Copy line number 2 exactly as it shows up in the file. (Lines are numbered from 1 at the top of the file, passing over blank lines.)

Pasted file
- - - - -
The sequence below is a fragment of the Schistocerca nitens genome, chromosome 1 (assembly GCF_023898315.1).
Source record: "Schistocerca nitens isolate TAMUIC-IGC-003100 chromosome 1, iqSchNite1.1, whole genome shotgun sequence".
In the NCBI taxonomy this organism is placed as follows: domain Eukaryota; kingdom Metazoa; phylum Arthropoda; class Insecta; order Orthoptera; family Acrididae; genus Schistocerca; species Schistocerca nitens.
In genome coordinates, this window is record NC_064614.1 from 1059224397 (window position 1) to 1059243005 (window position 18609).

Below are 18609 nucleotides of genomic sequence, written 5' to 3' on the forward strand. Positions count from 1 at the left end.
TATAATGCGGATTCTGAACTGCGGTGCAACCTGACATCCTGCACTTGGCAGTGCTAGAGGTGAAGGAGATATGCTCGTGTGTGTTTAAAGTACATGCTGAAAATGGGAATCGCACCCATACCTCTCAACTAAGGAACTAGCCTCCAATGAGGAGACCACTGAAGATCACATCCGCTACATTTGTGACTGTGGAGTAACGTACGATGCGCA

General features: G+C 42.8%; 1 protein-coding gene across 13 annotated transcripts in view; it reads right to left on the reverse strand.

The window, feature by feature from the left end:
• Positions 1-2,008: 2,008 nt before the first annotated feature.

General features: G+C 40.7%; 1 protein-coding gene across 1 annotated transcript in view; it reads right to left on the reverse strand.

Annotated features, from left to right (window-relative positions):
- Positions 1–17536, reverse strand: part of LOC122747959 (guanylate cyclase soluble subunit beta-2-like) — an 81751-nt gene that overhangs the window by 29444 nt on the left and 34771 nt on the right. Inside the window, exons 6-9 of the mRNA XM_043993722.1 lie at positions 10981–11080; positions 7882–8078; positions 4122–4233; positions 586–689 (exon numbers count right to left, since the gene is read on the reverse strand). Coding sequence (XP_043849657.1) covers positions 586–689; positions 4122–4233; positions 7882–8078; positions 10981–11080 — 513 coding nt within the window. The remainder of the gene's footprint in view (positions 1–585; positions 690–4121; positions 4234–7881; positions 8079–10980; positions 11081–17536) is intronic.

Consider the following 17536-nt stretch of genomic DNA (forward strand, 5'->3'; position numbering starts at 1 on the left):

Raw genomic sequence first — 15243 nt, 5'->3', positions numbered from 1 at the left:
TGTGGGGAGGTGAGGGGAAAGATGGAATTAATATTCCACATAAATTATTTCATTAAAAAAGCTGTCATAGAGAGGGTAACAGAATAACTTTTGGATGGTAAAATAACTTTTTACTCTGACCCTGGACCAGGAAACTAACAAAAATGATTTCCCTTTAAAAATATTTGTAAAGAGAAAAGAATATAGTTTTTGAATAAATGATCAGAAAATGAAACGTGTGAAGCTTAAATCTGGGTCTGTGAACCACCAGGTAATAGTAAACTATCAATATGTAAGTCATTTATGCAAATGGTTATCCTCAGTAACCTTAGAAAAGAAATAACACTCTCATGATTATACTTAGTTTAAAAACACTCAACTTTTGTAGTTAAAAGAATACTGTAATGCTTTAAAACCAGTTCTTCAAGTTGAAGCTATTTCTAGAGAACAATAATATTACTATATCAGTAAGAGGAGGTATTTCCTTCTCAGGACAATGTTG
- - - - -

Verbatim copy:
Source record: "Schistocerca nitens isolate TAMUIC-IGC-003100 chromosome 1, iqSchNite1.1, whole genome shotgun sequence".